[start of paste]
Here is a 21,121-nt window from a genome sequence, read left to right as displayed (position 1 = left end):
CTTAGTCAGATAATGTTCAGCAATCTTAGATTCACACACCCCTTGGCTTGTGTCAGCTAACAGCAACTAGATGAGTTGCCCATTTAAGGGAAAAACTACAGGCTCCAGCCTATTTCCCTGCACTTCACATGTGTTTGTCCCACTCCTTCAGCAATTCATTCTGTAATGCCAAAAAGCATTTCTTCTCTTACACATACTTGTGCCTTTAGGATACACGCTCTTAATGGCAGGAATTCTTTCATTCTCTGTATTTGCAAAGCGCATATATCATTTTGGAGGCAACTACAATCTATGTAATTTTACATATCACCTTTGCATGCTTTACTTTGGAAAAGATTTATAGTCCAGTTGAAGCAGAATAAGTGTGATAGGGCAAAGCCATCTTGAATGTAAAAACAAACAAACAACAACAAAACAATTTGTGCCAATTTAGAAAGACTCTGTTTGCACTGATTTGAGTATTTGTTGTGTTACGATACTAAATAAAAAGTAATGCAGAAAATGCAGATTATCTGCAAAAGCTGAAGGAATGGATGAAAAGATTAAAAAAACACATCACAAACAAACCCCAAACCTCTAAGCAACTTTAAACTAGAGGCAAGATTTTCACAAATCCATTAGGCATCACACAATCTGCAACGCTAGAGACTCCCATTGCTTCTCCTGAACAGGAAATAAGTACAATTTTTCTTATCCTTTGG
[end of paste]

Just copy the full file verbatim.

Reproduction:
Here is a 21,121-nt window from a genome sequence, read left to right as displayed (position 1 = left end):
CTTAGTCAGATAATGTTCAGCAATCTTAGATTCACACACCCCTTGGCTTGTGTCAGCTAACAGCAACTAGATGAGTTGCCCATTTAAGGGAAAAACTACAGGCTCCAGCCTATTTCCCTGCACTTCACATGTGTTTGTCCCACTCCTTCAGCAATTCATTCTGTAATGCCAAAAAGCATTTCTTCTCTTACACATACTTGTGCCTTTAGGATACACGCTCTTAATGGCAGGAATTCTTTCATTCTCTGTATTTGCAAAGCGCATATATCATTTTGGAGGCAACTACAATCTATGTAATTTTACATATCACCTTTGCATGCTTTACTTTGGAAAAGATTTATAGTCCAGTTGAAGCAGAATAAGTGTGATAGGGCAAAGCCATCTTGAATGTAAAAACAAACAAACAACAACAAAACAATTTGTGCCAATTTAGAAAGACTCTGTTTGCACTGATTTGAGTATTTGTTGTGTTACGATACTAAATAAAAAGTAATGCAGAAAATGCAGATTATCTGCAAAAGCTGAAGGAATGGATGAAAAGATTAAAAAAACACATCACAAACAAACCCCAAACCTCTAAGCAACTTTAAACTAGAGGCAAGATTTTCACAAATCCATTAGGCATCACACAATCTGCAACGCTAGAGACTCCCATTGCTTCTCCTGAACAGGAAATAAGTACAATTTTTCTTATCCTTTGG